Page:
Before starting on Version 1.1 (Gloabization), I wanted to see if I could make changes correctly. I checked out the Production Version and made 1 change to the master page (added a trademark symbol).

I incremented the file and assembly version:


And I checked in the file

I then went to Version Control Explorer and Added a Label:


I then Merged the Release branch up to the Main branch:


I then went to Main branch and checked in the pending changes:


And the changes are now in Main and Release – Yippie!

I then merged the changes into Development. I went ahead and made the changes in development to see how the merge tool handles it:


And it is flat out awesome!

The only thing I need to keep in mind is that I might have the development branch solution in VS2010 and working with the version control explorer, forget that and think I am in a different environment.

Note that I will release from the Release Branch, not the Main branch…

I am now ready to start Globalization…

The Carpool goes global

I received an email from someone who wants to have a carpool website in Albanian. I hadn’t worked on globalization issues (except for hello worlds for my exam preps) so it seems like a good way to get my feet wet in .NET globalization in a real-world app.

My 1st step was FxCop. I deleted all of my FxCop suppressed messages for globalization. I got four errors like this:

CA1305 : Microsoft.Globalization : Because the behavior of ‘DateTime.Parse(string)’ could vary based on the current user’s locale settings, replace this call in ‘CarpoolSummaryFactory.GetCurrentWeekCarpoolSummaries()’ with a call to ‘DateTime.Parse(string, IFormatProvider)’. If the result of ‘DateTime.Parse(string, IFormatProvider)’ will be based on input from the user, specify ‘CultureInfo.CurrentCulture’ as the ‘IFormatProvider’ parameter. Otherwise, if the result will based on input stored and accessed by software, such as when it is loaded from disk or from a database, specify ‘CultureInfo.InvariantCulture’.

I replaced all instances of this

startDate = DateTime.Parse(DateTime.Now.ToShortDateString() );

With this

startDate = DateTime.Parse(DateTime.Now.ToShortDateString(), CultureInfo.CurrentCulture );

I then had to fix 1 of my ToString functions

public override string ToString() { return String.Format("{0}-{1}", Id, Name); }

To this

public override string ToString() { return String.Format(CultureInfo.CurrentCulture, "{0}-{1}", Id, Name); }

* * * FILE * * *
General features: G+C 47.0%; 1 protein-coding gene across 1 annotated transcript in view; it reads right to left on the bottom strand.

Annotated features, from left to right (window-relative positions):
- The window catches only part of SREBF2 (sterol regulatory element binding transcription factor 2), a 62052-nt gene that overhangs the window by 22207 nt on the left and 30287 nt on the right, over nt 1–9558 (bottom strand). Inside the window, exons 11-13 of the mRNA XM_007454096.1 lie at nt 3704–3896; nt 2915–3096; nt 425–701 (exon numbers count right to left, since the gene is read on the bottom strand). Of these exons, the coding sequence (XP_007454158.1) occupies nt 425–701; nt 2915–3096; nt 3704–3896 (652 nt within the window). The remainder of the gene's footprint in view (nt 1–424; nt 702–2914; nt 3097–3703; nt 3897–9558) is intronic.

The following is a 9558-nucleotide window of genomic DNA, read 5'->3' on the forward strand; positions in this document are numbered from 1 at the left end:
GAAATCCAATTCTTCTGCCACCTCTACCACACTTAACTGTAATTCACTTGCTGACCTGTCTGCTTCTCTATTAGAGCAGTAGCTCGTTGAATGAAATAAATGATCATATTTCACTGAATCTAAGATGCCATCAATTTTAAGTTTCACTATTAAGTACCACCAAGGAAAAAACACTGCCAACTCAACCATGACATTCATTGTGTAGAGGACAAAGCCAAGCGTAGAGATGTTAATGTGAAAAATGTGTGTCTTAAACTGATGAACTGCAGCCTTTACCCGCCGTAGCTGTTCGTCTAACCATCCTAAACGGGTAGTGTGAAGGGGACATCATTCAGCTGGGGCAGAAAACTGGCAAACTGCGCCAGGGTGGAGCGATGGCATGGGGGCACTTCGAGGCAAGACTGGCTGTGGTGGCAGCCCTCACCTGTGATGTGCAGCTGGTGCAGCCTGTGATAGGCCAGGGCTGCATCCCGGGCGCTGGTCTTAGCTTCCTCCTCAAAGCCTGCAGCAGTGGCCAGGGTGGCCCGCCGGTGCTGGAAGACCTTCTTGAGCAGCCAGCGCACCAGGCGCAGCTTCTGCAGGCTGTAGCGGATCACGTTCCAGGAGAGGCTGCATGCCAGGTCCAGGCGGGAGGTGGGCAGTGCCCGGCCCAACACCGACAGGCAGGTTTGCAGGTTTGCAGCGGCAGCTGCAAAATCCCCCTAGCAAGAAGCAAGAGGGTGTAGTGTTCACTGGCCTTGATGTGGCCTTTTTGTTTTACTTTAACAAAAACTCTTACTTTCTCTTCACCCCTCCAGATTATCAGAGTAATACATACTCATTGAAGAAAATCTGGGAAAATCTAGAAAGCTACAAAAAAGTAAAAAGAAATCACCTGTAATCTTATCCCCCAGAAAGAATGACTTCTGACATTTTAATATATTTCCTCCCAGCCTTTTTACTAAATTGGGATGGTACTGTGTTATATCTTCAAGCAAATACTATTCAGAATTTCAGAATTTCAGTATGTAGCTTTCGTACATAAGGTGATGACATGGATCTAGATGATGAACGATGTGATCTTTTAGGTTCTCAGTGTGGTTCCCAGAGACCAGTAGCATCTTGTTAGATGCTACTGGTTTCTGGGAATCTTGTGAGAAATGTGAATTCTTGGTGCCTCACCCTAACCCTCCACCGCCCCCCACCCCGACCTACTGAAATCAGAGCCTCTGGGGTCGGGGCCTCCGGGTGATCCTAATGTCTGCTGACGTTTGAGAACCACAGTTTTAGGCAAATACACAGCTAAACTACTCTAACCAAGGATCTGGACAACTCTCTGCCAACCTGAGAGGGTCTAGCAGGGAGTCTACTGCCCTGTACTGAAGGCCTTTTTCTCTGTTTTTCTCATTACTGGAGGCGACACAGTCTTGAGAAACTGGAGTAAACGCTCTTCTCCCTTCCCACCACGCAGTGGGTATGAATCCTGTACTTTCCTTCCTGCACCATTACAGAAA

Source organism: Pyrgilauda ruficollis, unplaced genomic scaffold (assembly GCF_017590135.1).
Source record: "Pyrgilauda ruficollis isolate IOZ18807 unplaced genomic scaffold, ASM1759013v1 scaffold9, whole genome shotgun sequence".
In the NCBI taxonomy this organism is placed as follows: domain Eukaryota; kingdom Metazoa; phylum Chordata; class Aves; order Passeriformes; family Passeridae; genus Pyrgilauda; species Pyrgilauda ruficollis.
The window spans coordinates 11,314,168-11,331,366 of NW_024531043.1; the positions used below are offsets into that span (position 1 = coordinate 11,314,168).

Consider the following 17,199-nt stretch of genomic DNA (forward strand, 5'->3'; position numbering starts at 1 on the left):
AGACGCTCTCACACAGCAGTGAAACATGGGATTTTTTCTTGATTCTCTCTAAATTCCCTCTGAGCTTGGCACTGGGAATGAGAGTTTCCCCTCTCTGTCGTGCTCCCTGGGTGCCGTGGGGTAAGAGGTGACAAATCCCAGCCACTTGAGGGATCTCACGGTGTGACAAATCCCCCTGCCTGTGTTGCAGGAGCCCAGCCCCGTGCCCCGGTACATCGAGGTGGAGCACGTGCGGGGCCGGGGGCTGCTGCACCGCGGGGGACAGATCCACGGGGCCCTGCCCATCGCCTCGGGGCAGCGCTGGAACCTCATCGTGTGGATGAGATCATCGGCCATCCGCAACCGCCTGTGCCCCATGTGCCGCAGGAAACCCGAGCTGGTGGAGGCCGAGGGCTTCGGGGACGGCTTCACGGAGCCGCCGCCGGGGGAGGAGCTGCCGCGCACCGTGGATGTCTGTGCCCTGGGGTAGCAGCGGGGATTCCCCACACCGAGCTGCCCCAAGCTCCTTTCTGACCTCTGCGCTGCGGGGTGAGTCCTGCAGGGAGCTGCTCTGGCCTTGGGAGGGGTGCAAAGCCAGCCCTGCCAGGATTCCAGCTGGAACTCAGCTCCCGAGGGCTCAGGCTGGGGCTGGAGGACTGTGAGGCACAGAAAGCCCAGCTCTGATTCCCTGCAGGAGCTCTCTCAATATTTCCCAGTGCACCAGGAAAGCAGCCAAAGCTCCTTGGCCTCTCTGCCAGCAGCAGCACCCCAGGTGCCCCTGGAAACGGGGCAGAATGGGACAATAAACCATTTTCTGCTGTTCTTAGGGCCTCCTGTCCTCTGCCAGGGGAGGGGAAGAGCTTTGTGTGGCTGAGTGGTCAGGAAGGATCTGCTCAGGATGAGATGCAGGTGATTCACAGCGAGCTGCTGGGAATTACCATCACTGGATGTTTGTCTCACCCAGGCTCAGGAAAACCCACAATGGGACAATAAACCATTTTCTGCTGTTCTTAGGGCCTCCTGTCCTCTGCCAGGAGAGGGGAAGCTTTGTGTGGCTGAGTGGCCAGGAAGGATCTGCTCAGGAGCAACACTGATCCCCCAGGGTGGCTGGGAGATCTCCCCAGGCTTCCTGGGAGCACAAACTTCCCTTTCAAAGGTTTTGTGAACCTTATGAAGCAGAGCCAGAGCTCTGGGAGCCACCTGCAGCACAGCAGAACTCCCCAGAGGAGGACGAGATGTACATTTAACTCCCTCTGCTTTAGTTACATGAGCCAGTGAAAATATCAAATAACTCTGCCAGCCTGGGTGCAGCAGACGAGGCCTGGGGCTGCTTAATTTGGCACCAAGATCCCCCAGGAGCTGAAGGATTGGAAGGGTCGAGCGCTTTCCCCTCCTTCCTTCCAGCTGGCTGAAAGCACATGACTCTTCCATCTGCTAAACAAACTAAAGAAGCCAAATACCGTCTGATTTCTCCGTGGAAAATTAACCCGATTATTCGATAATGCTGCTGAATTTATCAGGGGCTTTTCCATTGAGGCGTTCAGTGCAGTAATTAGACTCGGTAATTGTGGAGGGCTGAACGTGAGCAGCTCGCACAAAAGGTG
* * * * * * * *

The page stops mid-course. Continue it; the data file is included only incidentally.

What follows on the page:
I then ran FxCop on the UI project (it is MVC2): I first changed the settings on code analysis to only look at Globalization.


I got 11 errors. 9 were the same as before – DateTime.Parse and 2 were Int.Parse. All of the errors were in the controller where I was taking data out of the view model and jamming it into the POCOs. I added the CultureInfo parameter to the parse function to give me a clean FxCop report.

I ran all of unit tests – all green.

I then took a look through MSDN on Globalization.

Before refactoring and adding resources files, it seemed like a good time to implement a more mature branching strategy using TFS.  That is the subject of my next blog post.

Code Coverage In Visual Studio 2010

To run code coverage, you first need test settings for your solution. Right Click on your solution in Explorer and select new -> Test Settings


Then, you can hit configure and add in code coverage.

Once you add it in, you need to use the Test Output window:


Also, once your assembly is strong named, you need to add that to your tests:


Note that you are not running code coverage on your test .dlls, but on your working code assemblies.


VS2010 does many things well, the code coverage Easter egg hunt is not one of them.

Applying Domain Driven Design and Patterns

I read Applying Domain-Driven Design and Patterns over the last week.


Nilsson synthesized thoughts from pretty much every other book in the Fowler series and then gave his own spin on creating an enterprise-read application. The book is the first that I have seen for such an ambitious goal – actually applying DDD to a real-world example. I thought he did a good job in exploring the different possibilities when confronted with design decisions. In addition, he writing style was clear and on-point.

The only problem I have with his book is that some of the patterns he selected are out of date (not his fault at the time of his writing, his fault for not releasing a new edition). For example, he spends a whole lot of time with NHibernate (Chapter 8-9), which has been eclipsed by Entity Frameworks. Also, his implementation of a validation pattern is obsolete (chapter 7) with the new constructs in .NET 4.0. I would use the validation patterns found in the Scotts’ Nerd Dinner solution. In addition, he spends a lot of time with the implementation of the query object pattern – which is LINQ to you and me now.

Finally, the separation into a Factory and Builder pattern, although still accepted in some parts of the community, is too much SOC. I believe that a single factory that is responsible for the creation (rehydration or new) and updating of a class makes much more intuitive sense.

The two patterns that I am planning to implement in the my next POC application is the State pattern and the Specification Patten. His description and implementation was a guide for me to follow. I am leaning to re-writing the Hurricane solution using these patterns.